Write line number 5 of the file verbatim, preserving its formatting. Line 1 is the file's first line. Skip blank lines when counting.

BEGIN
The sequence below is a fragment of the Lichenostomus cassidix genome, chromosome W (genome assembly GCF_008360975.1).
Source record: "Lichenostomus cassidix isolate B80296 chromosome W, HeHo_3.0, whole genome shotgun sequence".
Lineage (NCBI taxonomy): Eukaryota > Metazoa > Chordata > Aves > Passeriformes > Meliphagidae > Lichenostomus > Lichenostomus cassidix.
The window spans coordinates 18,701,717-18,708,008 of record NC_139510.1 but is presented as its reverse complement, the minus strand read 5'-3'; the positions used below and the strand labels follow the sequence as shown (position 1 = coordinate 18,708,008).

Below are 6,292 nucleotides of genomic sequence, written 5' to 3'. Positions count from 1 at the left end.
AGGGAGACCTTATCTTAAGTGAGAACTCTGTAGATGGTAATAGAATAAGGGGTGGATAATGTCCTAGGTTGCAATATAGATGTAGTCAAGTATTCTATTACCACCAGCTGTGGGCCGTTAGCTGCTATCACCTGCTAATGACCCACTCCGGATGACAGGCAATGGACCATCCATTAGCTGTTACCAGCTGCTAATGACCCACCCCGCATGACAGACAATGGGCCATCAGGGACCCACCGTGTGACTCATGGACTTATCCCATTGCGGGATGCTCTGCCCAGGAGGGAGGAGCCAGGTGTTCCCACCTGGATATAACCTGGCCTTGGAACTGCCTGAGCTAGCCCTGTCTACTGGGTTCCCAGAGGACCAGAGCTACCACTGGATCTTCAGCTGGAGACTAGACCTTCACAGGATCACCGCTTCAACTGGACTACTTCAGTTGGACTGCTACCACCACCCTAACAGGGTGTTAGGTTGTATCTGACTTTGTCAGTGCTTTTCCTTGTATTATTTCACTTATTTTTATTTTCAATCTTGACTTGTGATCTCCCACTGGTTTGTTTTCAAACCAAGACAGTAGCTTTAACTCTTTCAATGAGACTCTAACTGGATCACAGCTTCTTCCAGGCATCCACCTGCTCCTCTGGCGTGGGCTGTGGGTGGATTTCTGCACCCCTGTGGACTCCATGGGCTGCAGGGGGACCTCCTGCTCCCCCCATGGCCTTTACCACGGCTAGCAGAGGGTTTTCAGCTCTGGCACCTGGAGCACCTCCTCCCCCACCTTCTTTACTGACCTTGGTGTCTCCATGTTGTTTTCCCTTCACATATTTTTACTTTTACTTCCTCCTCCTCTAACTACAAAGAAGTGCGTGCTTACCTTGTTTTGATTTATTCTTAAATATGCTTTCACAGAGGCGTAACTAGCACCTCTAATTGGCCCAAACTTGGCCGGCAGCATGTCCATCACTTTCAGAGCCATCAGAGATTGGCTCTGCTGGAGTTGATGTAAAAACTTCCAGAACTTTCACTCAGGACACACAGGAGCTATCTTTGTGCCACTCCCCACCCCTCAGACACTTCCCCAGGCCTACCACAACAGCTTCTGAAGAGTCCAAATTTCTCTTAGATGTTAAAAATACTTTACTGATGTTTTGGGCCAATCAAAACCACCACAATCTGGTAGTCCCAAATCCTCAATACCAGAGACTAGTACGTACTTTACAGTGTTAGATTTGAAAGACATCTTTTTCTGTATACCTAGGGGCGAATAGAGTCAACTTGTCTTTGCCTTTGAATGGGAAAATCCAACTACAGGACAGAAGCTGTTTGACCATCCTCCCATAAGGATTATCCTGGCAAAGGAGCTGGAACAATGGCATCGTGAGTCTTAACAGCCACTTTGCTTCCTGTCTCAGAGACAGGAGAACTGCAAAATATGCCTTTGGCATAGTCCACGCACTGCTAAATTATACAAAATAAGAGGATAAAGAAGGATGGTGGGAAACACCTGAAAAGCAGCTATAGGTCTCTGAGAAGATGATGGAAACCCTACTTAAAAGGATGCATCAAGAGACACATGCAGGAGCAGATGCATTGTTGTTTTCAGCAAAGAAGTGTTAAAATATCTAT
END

Below are 6,292 nucleotides of genomic sequence, written 5' to 3'. Positions count from 1 at the left end.